Nightlife in Montreal
The legal age to purchase alcohol in Québec is 18 and the Québécois are now much more rigid in enforcing this age limit. All retail alcohol sales stop at 11PM and bars and clubs stop serving at 3AM
Quality wine and liquor (but only a small selection of imported beers) can only be purchased at SAQ shops, most of which are open until 6PM Sunday to Wednesdays and 8PM or 9PM on other days; the smaller SAQ Express outlets are open daily from 11AM to 10PM. Beer and a small selection of lower-quality wine are also sold at convenience stores (dépanneurs) and grocery stores. Some supermarkets have partnered with the SAQ to offer a few selection bottles, so if you are caught outside business hours or are in a hurry, places like IGA Extra and MÉTRO generally offer a better variety of wine than the local dépanneur.
The selection of beer to be found in grocery stores and even the humble corner store have exploded in the last decade in and around greater Montreal. Two micro-breweries in particular are world-class: McAuslan(brands include St-Ambroise and Griffon) and Unibroue (Belgian-style ales such as Blanche de Chambly, Maudite, La Fin du Monde, as well as simpler, more affordable U lagers). Boréale makes a good, if unspectacular range of brews, while Rickard's and Alexander Keith's domestics are gaining popularity among locals. Most stores also sell a few major imports such as Stella Artois, Sapporo, Guinness, Leffe and of course, Heineken.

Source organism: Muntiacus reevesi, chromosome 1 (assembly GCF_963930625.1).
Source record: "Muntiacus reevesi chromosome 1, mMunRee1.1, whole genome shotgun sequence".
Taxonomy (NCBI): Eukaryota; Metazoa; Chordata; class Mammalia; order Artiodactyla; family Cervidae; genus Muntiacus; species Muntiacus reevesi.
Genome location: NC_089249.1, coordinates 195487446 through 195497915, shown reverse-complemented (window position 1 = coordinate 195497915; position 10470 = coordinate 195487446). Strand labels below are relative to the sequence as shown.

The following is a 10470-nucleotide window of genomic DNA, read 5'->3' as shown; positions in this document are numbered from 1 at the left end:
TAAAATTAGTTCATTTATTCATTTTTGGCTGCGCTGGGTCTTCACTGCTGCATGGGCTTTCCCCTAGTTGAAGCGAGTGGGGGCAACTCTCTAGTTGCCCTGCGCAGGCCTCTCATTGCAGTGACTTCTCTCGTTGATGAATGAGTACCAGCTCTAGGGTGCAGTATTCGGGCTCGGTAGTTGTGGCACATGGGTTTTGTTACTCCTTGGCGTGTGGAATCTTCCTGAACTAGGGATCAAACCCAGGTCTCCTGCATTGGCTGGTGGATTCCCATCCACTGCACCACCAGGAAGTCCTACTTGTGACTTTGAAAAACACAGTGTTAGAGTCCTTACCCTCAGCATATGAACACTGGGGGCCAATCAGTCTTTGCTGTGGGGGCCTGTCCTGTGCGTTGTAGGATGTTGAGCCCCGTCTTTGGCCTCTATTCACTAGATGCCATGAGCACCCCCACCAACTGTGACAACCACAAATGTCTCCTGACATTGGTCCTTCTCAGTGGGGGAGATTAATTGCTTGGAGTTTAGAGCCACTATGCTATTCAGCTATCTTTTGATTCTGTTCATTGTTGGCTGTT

Montreal has three main strips for bar-hopping. Rue Crescent, in the western part of downtown, caters mostly to Anglophones and tourists. It tends to be trendy and expensive. On the edge of the bar-heavy Plateau, Boulevard Saint-Laurent gets extremely busy when McGill and Concordia students are back in town for a new session. Between rue Sherbrooke and avenue des Pins you'll find trendy clubs and bars with more of a Francophone clientele. Farther up St-Laurent, it's relatively downscale and linguistically mixed. Rue Saint-Denis, between rue Sherbrooke and de Maisonneuve, is the strip with the strongest Francophone feel. There are also many good bars away from the main strips, like on Avenue Mont-Royal, and even nowadays on Rue Masson et Rue Ontario in the eastern part of town. You should never have to line up to go have a drink, because there's virtually an unlimited choice. Depending on the day of the week, the best events vary. For example, on Tuesday you should go to Les Foufounes Électriques for cheap beer and a unique experience in a Montréal institution.
Dance clubs can be found all over the downtown area, with hotspots on boulevard Saint-Laurent and rue Crescent.
- Time Supper Club, 997 rue St Jacques. The first Supper Club in the city, Time Supper Club starts as a restaurant and slowly turns into a night club.
- Saphir, 3699 Boulevard Saint-Laurent. Goth and punk nights on two floors.
- La Boom, 1254 rue Stanley. One of the trendiest club in Montreal. Be well-dressed and have a well-dressed wallet.